Graham Prize

Thomas Graham (21.12.1805 - 11.9.1869) was a Scottish physicist, who investigated many types of colloidal systems. From 1826 on he studied the diffusion of gases and formulated the famous Graham's law of effusion. Later on he explored the structures of phosphates and arsenates. The chemical compound sodium polyphosphate is known until today as "Graham's Salt". During his extensive studies of dialysis Thomas Graham noticed that some substances diffused quite quickly through membranes and formed crystals when dried (crystalloids). Other chemical compounds, however, diffused only very slowly and did not form crystals in a dry state. The latter ones were named "colloids" from Greek "κόλλα” (glue) by Graham. He also introduced the terms sol and gel. In 1837 Thomas Graham left the Royal College of Science and Technology in Glasgow and was appointed Full Professor of Chemistry at University College, London. In 1841 he became the first president of the Chemical Society of London.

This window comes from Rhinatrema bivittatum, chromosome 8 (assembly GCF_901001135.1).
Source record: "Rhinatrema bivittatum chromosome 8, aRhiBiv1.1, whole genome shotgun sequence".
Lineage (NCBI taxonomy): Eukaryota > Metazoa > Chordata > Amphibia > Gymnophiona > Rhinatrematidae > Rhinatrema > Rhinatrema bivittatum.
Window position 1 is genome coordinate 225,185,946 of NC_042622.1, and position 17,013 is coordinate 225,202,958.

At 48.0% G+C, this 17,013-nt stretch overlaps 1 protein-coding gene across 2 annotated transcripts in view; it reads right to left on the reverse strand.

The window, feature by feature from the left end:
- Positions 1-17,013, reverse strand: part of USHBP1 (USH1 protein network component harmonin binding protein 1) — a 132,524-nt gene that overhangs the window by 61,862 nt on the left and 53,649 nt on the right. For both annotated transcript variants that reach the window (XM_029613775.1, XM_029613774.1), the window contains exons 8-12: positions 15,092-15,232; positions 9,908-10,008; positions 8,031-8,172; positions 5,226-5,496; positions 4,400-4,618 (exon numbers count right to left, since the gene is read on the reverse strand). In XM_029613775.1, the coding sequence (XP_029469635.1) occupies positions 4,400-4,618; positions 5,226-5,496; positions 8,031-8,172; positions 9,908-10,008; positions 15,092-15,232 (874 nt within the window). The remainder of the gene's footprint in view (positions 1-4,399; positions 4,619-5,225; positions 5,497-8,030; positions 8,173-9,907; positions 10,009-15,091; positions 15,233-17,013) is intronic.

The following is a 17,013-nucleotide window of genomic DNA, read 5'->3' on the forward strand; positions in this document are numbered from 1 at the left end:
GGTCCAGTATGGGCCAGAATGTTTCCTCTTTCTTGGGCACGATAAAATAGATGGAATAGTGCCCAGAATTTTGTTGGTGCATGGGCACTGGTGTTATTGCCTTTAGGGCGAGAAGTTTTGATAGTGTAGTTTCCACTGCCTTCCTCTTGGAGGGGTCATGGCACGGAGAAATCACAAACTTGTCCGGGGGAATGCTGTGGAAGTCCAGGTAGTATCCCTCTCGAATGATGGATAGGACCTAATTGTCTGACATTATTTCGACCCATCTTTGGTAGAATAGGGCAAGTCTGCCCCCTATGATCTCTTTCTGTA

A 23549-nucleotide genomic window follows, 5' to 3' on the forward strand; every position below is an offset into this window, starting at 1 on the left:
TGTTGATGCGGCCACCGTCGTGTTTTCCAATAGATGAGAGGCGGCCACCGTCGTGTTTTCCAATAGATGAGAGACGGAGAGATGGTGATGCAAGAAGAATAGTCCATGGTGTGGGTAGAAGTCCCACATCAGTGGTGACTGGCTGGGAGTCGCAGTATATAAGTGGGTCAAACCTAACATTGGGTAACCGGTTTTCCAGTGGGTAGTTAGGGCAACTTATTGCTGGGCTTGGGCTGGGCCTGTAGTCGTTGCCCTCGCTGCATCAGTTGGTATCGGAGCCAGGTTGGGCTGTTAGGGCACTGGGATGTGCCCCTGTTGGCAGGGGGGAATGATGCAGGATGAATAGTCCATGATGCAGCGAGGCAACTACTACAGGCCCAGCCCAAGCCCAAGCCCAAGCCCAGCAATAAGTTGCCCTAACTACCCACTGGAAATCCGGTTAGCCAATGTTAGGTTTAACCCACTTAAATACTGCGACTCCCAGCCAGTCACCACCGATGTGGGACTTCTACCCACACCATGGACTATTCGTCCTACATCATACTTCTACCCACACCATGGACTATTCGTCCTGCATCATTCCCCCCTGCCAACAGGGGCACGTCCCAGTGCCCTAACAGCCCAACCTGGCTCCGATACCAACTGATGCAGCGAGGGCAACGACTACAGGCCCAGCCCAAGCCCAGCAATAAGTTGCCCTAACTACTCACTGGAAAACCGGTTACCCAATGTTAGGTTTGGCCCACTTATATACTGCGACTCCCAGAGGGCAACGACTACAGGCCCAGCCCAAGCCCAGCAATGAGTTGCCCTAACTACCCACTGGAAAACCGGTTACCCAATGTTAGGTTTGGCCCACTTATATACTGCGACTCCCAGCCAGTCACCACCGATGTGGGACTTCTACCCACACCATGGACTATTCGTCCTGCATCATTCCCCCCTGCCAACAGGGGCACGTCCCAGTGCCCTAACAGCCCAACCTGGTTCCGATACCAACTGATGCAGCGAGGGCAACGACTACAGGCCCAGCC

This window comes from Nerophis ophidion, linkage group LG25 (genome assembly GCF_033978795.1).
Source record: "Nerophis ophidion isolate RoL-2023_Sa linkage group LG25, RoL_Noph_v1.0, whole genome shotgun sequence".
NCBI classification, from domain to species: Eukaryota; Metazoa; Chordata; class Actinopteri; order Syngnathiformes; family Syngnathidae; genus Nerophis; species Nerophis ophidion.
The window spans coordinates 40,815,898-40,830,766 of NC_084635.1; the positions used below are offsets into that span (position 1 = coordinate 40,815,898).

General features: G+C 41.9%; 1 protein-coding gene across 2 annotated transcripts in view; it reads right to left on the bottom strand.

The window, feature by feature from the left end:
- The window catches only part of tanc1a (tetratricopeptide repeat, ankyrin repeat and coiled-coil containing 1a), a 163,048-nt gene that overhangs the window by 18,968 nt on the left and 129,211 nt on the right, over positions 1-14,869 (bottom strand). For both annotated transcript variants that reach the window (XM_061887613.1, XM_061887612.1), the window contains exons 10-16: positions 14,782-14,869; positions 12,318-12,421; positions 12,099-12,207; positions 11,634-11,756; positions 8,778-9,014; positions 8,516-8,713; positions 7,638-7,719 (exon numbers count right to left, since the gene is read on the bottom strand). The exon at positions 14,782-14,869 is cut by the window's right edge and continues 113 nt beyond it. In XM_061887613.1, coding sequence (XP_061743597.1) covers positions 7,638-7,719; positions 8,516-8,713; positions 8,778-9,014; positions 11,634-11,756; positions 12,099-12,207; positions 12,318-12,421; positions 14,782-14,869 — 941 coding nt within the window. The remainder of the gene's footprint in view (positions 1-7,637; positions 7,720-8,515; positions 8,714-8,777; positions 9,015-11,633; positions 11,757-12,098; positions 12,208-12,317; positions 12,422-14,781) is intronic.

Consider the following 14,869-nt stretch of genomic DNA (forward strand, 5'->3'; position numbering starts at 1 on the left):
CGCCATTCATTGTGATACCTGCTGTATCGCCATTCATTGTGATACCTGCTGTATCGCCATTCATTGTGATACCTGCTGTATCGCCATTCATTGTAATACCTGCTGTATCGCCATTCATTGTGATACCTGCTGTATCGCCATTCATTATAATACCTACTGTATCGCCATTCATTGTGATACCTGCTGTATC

The Graham Prize can be awarded by the Colloid Society for outstanding service to the field of colloid science in a national or international context as well as for international scientific cooperation in colloid science and neighboring disciplines. The prize consists of a certificate and a memorial coin.

 

Laureates since 1926

1926 Wolfgang Ostwald, Leipzig

1969 Hans Erbring, Bensberg

1975 H. W. Kohlschütter, Darmstadt

1985 Egon Matijević, Potsdam, N. Y. (USA)

1995 Hans Lyklema, Wageningen (NL)

1997 Armin Weiß, München

2001 Milan Schwuger, Jülich

2013 Thomas Zemb, Montepellier (FR)